Submissions     Contact     Advertise     Donate     BlogRoll     Subscribe                         

Wednesday, March 26, 2014

Active Shooter…Run! Survival Tips for a Demented Killer

Original Article

by Travis

For decades we have been taught to do one thing if we were ever found ourselves in the same building as an active shooting…duck and cover! Yes, this is likely a product of the 50’s when we were told to “duck and cover” in case of a nuclear war. It was an ineffective strategy then and it’s likely an ineffective strategy during an active shooter incident. “Hitting the deck” so to speak makes you a sitting duck and does nothing to mitigate your situation. In fact, curling up into the fetal position gives your mind the impression that you are now a helpless victim and takes away most of your natural fight or flight instincts that are very important in an active shooter scenario. I and other experts recommend the following as an alternate course of action:
  • First…Run! – It seems almost comical to have to say, but if at all possible just leave during an active shooter incident. Often in these types of stressful situations our minds go into overload and we take actions that aren’t logical. That is why it’s important to state the obvious…just leave! When running from an active shooter, run in a slightly zig-zag motion and take cover as necessary to re-assess the situation and then run again until you reach safety. Try to run towards alternate exits if you know the building well, because the shooter will likely use the main entrance. When considering your flee from the building, don’t just consider hallways and stairwells. Breaking a window and exiting that way is sometimes a good option, especially on the first floor. However, falls from the second and even third floor of a building are very survivable if you fall correctly. Falling correctly involves jumping out of a window feet first and attempting to land on the balls of your feet with your knees slightly bent and your arms covering your head.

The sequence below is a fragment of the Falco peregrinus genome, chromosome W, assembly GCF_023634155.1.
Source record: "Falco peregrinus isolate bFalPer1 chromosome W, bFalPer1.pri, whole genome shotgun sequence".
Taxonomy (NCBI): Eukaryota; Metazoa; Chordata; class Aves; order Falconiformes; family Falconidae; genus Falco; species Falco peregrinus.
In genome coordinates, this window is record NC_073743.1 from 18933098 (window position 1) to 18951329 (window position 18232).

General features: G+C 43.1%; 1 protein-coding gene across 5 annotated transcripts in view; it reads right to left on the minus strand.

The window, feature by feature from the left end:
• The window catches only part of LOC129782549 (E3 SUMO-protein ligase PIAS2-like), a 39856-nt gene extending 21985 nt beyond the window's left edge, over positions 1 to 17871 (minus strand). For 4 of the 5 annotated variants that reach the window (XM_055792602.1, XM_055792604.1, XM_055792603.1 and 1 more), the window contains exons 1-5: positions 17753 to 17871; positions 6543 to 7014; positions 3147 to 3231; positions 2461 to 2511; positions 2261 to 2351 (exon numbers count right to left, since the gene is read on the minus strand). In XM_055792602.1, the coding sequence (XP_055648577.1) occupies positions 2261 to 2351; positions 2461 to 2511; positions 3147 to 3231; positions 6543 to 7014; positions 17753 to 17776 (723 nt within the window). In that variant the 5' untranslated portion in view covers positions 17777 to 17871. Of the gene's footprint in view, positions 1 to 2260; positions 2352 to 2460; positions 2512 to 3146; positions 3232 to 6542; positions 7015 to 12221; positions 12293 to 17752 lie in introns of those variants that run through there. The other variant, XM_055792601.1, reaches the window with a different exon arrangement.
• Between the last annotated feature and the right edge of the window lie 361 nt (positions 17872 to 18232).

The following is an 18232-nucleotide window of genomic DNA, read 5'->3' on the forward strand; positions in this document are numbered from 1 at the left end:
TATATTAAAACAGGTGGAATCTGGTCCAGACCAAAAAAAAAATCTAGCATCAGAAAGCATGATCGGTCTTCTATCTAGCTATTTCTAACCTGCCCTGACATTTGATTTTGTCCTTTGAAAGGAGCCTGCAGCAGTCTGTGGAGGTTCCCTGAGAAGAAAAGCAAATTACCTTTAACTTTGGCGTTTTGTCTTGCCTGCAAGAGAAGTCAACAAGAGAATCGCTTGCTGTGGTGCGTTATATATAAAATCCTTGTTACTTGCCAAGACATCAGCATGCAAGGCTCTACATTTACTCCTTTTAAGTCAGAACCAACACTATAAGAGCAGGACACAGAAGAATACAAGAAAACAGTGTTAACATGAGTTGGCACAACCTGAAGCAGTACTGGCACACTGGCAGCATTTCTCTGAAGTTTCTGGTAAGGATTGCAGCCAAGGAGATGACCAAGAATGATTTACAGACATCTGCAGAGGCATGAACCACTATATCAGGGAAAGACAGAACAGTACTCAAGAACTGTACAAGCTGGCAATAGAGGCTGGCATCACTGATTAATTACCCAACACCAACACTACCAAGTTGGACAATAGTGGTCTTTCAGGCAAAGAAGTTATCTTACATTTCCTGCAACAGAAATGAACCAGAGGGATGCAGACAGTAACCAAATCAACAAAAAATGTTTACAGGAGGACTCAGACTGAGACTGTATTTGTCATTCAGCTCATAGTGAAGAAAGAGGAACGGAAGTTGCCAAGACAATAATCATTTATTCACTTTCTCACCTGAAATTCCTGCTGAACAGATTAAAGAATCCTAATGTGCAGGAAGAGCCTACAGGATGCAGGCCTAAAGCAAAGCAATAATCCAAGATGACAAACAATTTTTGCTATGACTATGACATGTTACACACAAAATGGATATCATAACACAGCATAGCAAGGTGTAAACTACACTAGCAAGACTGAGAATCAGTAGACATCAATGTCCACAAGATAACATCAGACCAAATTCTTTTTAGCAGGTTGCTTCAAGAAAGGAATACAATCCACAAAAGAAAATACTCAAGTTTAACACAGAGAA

• Second…Lock Down! – If you cannot run or your instant judgment of the situation tells you it’s too risky to do so, grab a few people and lock yourselves into a room and barricade the door. Do not sit on the opposite side of the room as the door itself, rather to the left and right of the door. If possible, grab a few blunt or heavy objects that you could use as blunt force weapons assuming you don’t have a gun and stand in a readies position with all eyes on the door waiting to attack the shooter if he enters. Again, don’t curl up and accept your fate…rather, make strong eye contact to those with you and whisper determined, forceful messages to those with you, like “we can do this…if he comes in here we are going to mess him up!”
  • Third…Fight! – This is a last resort option, but sometimes it’s the only option. Whether the killer makes his way into your locked down area or there is just no-where to run or hide, sometimes we must simply fight someone with a gun. The first and most important tip to fighting is DO NOT HESITATE. Actions leading up to disarming or disabling a killer must be very fast and must not give the attacker ANY time to react. Second, any attack strategy must avoid making sounds and movements that the attacker could potentially see or hear. A killers shooting generally is guided towards sounds and movements, so move as quietly as possible and out of his field of vision. Finally, focus your fight on disarming an attacker…either by neutralizing the weapon or neutralizing the attacker’s body and the best method combines them both. Overwhelming brute force is often the best way to achieve this.
These tips should in no way be considered a replacement for professional training, but it is my hope that they will start you thinking towards a plan for yourself if you ever find yourself in this horrible situation. Sign up for a class and follow some great videos online, such as those from Close Quarters Combat on YouTube.
The information, concepts, or opinions from are intended for informational purposes only and must be evaluated by the reader, in consultation with a professional, to ensure viability for their individual situation.

No comments:

Post a Comment